The museum founders that we tracked down and interviewed covered a huge range people from all walks of life. They included a miner (Blaenavon Community Museum), teachers (Nidderdale Museum, Little Chester Heritage Centre), managing directors (British Commercial Vehicle Museum), artists (National Waterways Museum), a Colonel (Adjutant General Corps Museum), a security guard (Micro Museum), a Scottish Lord (Museum of the Isles) and much to my surprise, and somehow I didn’t figure this out until after the interview, Nigel Farage’s father, a stockbroker (Kent and Sharpshooters Yeomanry Museum).
So how do you find a founder of a museum, sometimes years or even decades after they have left or retired? The starting point for me – and the thing that made the task much easier than expected – was the Mapping Museums project database (this will be freely available to the public online next year). After a bit of experimentation, it soon became easy to view the museum distribution on a map and run off lists of them in a certain area, topic or geo-demographic neighbourhood. These were the main attributes we used to ensure that we spoke to a good range of museums across the UK.
For example, when looking for military museums in Lincolnshire (an easy search on our database, selecting area and topic), there were more than a dozen that looked promising. I downloaded the data into an Excel spreadsheet so I could sort them by attributes – this meant I could try and get a spread of opening dates across the period (1960 to present) and check their size and governance.
This gave me my shortlist; now the time-consuming part began – trying to identify the founder(s), figure out if they were still alive and if they were, attempt to get their contact details.
Calling and emailing the museum was the next step – but surprisingly this was not always fruitful. Smaller museums are often open seasonally on a couple of days a week, so timing the approach was essential. Even then existing staff (or more commonly volunteers) might have started work long the founder had left the scene. At more recently established museums the founder was usually still involved, and colleagues were usually happy to make the introduction. I always offered to share the eventual interview transcript with the interviewee and the museum, so they could have something for their help which might contribute to their institutional archive.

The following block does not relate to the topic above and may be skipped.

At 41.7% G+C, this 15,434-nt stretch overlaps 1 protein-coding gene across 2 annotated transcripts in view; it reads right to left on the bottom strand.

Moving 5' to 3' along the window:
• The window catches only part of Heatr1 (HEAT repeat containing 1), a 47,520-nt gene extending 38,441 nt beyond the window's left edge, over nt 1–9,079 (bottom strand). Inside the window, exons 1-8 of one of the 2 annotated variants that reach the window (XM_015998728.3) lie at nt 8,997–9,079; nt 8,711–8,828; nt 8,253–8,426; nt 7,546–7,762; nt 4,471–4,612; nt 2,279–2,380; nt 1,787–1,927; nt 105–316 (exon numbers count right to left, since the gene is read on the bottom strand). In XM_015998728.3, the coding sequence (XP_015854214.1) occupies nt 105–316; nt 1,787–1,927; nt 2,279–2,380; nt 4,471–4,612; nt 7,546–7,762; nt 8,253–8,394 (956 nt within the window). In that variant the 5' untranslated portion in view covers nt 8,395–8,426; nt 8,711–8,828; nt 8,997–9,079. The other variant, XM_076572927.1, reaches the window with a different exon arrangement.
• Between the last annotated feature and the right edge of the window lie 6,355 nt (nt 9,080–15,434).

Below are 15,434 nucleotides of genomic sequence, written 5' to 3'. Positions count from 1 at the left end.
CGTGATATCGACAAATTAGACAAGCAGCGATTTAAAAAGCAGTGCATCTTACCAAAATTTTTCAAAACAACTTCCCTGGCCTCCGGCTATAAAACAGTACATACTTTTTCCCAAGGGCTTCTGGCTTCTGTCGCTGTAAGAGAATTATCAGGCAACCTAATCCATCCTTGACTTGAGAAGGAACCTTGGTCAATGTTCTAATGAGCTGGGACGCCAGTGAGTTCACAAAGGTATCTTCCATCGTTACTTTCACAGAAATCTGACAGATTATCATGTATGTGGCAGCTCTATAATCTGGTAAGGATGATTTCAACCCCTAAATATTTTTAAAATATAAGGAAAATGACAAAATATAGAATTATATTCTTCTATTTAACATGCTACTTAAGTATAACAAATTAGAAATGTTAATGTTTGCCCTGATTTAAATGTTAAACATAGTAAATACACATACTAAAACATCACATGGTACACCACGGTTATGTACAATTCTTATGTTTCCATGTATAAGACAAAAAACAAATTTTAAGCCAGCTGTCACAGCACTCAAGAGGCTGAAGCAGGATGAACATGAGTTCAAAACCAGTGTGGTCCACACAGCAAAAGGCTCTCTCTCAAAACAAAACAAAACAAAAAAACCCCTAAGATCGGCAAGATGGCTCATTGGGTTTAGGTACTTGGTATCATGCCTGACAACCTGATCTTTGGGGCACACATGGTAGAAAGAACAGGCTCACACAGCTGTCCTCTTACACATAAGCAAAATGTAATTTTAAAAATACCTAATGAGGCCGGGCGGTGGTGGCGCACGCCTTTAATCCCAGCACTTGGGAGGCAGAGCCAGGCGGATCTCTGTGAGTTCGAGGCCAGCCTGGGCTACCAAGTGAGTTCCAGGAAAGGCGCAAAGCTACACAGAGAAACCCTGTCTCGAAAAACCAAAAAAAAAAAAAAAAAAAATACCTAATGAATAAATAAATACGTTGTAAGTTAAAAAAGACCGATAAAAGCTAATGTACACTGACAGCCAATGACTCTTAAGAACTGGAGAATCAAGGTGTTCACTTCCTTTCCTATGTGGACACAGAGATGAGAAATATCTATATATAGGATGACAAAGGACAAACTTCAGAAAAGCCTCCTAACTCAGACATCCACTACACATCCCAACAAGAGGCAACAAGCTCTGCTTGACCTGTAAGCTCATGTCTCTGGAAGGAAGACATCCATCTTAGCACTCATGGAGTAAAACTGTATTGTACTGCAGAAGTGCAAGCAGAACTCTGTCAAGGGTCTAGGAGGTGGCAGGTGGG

Inevitably many prospective emails and answerphone messages went unanswered. Then the internet was invaluable– searching current (or old, using web.archive.org) museum websites; online annual reports, the Charity Commission register, newsletters, local press coverage and even obituaries to help piece things together. Usually I could find a name, personal email address or direct phone number of someone involved, gleaned from an old press release or an old appeal for volunteers.
The sixty-year period we were dealing with on the Mapping Museum project also meant that many founders had died. This made it much more difficult to find interviewees that set up museums in the 1960s and 70s; mining industrial museums could also be tricky, perhaps due to the diseases relating to the industry concerned. In these situations co-founders, colleagues or curators that had been involved in the early years could sometimes be found instead.
One thing that surprised me was that few museums had a personal written account, or interview recording with the founder(s). Occasionally an article, booklet or press interview would cover something of the founding story, and some museums have excellent organisational histories on their websites. But detailed founding accounts of small museums are rare and recorded interviews with museum founders even rarer.
Once a founder has died, we are left with minutes of early meetings, press cuttings and whatever can be gleaned from the memories of those that experienced the earliest years, if they can be found. I hope this project will encourage staff and founders of independent museums to spend an afternoon recording (or writing) an account of how the museum came about, covering some of the key decisions and turning points in its development. Records like this can really help new staff and volunteers appreciate what they have inherited and help explain the context of the museum to the public.